Accepting mediocrity doesn't mean you will always be mediocre at everything. It just means at a time when you may be truly excelling in one area of life, you need to give yourself grace and manage your expectations of how you much you'll be able to give in other aspects of life. Life ebbs and flows, and so will the areas of life where you accept mediocrity.
I’ve learned that if you don’t also suffer from some sort of mental disease, you will never truly understand -- and that’s okay. I wish I didn’t understand. We need to continue to educate people on this disease and erase the stigma that so often comes with depression, anxiety, or any other mental disease.
As parents, it’s easy to get distracted, especially when at the pool or the lake. You’re talking to friends, grabbing a drink or food, taking pictures, catching up on your social media accounts, and often times trying to keep up with multiple children in the water. That’s a lot going on at once.
First, you have the heart-wrenching pain of watching your child struggle. You feel helpless as you watch doctors and nurses do the thing that you’re supposed to be able to do: make your child feel better. Add to that stress and lack of sleep, and you’ve got a pretty terrible combination.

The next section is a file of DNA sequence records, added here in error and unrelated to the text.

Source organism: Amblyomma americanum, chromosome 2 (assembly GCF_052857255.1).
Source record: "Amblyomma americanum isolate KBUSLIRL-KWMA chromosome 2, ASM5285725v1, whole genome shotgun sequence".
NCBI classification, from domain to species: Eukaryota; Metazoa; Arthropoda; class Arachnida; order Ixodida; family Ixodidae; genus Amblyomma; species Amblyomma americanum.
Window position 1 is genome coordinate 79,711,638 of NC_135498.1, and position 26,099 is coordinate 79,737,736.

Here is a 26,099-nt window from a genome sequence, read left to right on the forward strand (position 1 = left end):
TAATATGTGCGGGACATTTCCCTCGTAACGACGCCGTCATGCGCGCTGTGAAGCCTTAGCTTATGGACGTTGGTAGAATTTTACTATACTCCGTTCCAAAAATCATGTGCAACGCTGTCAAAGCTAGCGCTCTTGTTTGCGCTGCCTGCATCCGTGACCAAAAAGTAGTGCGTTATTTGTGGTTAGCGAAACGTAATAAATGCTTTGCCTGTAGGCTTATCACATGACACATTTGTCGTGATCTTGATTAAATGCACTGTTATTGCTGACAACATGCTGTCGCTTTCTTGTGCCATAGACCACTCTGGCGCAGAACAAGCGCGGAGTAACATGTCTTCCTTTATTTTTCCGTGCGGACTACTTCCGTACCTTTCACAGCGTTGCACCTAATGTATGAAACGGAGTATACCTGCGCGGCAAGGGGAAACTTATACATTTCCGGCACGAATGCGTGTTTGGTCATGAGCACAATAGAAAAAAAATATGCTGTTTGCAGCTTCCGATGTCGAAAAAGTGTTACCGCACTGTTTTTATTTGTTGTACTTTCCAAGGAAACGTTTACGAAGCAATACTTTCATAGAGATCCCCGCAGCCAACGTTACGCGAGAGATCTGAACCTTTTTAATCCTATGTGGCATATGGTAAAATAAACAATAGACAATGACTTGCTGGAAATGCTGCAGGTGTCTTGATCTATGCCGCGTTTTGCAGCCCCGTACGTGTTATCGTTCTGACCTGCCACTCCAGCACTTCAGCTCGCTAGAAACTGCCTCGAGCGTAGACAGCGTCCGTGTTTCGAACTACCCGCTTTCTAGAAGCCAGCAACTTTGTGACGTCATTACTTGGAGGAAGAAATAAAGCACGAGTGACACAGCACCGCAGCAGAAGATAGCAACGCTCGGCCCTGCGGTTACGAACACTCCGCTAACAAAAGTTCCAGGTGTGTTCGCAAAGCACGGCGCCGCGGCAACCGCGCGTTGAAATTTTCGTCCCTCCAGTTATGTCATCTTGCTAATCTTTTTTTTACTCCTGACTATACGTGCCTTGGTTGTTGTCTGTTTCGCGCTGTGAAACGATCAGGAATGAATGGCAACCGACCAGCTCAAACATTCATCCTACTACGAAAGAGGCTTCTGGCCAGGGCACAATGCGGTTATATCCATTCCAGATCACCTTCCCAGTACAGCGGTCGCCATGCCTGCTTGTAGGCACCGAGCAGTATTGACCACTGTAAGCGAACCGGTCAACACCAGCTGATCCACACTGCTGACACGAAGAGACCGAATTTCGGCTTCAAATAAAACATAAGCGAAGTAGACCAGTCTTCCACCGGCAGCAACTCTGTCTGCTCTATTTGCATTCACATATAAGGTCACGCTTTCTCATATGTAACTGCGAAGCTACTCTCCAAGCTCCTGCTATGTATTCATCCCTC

Fast-forward 15 years, and the irony of my college worries sets in. I’m on edge again. Waiting impatiently every month. But this time, I’m hoping and praying that my period DOESN’T come. Did we have sex on the right day at the right time? Did I actually ovulate this time? Did his sperm find my egg? Did the Clomid and the hormone shots work?
Developmental delays occur for a lot of reasons including premature birth or a medical diagnosis, or often times for no reason at all -- which can be especially frustrating for a parent. In our case, we have a reason for our daughter’s developmental delays, as she was born extremely premature. Having a reason does ease some of my angst, but it doesn’t make our daily struggles any easier.